Teach children good dental hygiene

Feb. 19, 2007
Statistics show prevalence of dental decay in children.

Dental decay is a serious health concern that affects children in staggering numbers. It is the most common, and the most preventable, disease in children.

Here are some startling statistics regarding the overwhelming prevalence of dental decay affecting children:

*Among children, dental decay is the single most common chronic disease, it is five times more common than asthma, and seven times more common than hay fever.

*Nearly 1 in 5 children 2-4 years old have visible tooth decay.

*Dental decay affects about half of all second- graders (ages 6-8) and more than 80 percent of children by late adolescence.

*An estimated 4 to 5 million children experience dental disease severe enough to cause chronic dental pain. This pain leads to difficulty eating, speaking, socializing and learning.

*More than 51 million school hours are lost each year due to dental-related illness.

*Women with severe gum disease are seven times more likely to have a premature delivery and a low birth weight baby.

Here are some solutions on how to prevent dental decay in our community's children:

1. Begin brushing a child's teeth as soon as the first tooth erupts into the mouth, which is usually about 6 months of age. Toothpaste is not necessary until the child is older.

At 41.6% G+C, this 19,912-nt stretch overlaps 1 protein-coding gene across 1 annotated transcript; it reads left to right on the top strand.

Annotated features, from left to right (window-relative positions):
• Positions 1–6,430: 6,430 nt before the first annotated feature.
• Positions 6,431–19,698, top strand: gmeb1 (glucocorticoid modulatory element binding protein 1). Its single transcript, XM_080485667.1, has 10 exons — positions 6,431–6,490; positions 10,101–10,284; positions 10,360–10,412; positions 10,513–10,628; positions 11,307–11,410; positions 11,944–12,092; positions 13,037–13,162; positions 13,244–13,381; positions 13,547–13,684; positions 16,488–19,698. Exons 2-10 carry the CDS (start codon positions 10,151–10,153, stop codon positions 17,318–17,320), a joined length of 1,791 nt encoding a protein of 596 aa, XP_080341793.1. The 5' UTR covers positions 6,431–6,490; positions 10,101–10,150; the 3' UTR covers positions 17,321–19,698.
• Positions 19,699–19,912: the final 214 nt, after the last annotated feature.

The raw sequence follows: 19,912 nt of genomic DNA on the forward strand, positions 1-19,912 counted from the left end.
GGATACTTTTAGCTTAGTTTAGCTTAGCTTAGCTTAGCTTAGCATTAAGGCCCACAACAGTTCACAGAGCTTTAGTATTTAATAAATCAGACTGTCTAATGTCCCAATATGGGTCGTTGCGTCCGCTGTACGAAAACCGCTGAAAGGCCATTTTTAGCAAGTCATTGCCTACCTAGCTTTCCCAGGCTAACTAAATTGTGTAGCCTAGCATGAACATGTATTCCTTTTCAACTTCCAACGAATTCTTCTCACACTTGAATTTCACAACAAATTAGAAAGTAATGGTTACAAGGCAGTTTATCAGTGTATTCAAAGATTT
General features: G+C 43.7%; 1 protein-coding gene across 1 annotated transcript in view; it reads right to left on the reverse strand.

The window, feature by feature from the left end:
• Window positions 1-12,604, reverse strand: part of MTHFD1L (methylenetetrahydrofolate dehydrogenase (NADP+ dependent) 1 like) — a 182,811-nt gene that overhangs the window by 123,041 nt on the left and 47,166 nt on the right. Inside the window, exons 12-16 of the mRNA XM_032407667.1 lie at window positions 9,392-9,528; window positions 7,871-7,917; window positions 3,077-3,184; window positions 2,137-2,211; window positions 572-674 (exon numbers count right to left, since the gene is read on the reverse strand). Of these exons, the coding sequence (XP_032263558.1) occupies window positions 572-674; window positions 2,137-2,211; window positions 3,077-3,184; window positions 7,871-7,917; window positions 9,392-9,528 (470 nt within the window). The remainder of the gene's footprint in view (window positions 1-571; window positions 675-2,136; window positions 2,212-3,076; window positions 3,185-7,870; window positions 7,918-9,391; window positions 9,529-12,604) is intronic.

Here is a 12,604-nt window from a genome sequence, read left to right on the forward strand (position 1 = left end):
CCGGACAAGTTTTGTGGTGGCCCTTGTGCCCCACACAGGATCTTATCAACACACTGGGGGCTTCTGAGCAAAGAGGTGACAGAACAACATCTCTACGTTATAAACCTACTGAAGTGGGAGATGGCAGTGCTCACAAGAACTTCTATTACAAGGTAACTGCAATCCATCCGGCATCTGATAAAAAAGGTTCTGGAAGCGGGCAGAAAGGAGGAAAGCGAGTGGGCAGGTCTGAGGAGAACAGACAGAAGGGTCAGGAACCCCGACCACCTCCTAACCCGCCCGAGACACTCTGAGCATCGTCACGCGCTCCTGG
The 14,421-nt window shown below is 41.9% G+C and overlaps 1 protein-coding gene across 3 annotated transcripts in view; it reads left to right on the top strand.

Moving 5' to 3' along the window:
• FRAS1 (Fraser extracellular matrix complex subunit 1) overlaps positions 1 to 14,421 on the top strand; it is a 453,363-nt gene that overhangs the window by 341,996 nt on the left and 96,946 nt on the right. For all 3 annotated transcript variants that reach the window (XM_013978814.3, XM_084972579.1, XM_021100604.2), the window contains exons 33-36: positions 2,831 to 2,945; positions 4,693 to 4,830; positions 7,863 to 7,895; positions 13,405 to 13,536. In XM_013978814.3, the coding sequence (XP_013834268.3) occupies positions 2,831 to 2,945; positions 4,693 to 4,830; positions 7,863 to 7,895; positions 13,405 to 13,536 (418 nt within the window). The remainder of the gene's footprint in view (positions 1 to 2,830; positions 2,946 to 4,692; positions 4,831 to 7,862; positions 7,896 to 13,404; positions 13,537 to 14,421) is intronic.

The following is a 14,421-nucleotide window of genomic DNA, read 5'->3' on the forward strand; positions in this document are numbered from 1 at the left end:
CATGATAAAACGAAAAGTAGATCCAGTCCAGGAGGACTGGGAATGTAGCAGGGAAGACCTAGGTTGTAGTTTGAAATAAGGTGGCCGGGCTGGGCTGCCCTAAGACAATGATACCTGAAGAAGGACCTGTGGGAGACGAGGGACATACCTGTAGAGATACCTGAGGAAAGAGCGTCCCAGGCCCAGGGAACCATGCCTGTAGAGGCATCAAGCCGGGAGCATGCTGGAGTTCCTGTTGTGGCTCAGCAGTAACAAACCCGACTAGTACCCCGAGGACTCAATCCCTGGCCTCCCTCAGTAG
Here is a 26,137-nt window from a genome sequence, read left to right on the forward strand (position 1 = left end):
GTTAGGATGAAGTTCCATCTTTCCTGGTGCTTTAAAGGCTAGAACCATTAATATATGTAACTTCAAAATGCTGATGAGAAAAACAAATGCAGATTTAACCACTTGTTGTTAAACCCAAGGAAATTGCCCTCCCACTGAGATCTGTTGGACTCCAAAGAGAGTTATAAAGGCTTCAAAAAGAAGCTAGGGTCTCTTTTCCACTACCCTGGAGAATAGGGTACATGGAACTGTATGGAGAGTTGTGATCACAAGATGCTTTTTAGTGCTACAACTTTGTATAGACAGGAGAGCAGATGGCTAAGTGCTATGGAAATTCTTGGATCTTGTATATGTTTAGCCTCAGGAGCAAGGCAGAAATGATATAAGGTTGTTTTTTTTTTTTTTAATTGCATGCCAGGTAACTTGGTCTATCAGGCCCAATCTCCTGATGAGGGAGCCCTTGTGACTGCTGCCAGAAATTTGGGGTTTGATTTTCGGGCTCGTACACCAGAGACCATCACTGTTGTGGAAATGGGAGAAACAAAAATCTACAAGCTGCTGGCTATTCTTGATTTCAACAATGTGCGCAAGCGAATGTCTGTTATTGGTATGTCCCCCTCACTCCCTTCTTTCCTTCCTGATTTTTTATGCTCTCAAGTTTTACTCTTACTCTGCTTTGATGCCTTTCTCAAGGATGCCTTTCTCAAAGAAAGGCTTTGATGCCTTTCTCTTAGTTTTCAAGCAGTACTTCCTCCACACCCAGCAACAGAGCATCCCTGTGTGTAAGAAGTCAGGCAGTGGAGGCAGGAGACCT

2. Children should be brought to the dentist by age 1 or when the first tooth erupts into the mouth. This enables the dental provider to instruct the parent/guardian on how to care for the teeth and gums and to give the parent/guardian nutritional counseling which may prevent dental decay from starting.

3. Stop the bottle at age 1.

4. Never put a baby or child to bed with a bottle or cup containing anything other than water.

5. For children who cannot yet spit, use a non-fluoride toothpaste. (If swallowed, fluoride can cause stomach upset and is toxic in high doses.)

6. Use only a pea-sized amount of toothpaste.

7. A baby or child's teeth must be brushed and flossed every day without exception. Parents/guardians must help with this process until the child's motor skills have developed fully. Ask your dental provider for help in determining this age, as every child is different.

8. Limit sugary drinks and snacks. Bacteria in the mouth use this sugar to create acids, which then cause tooth decay.

9. Visit your dentist every six months.

It is much easier to prevent dental problems than to fix them.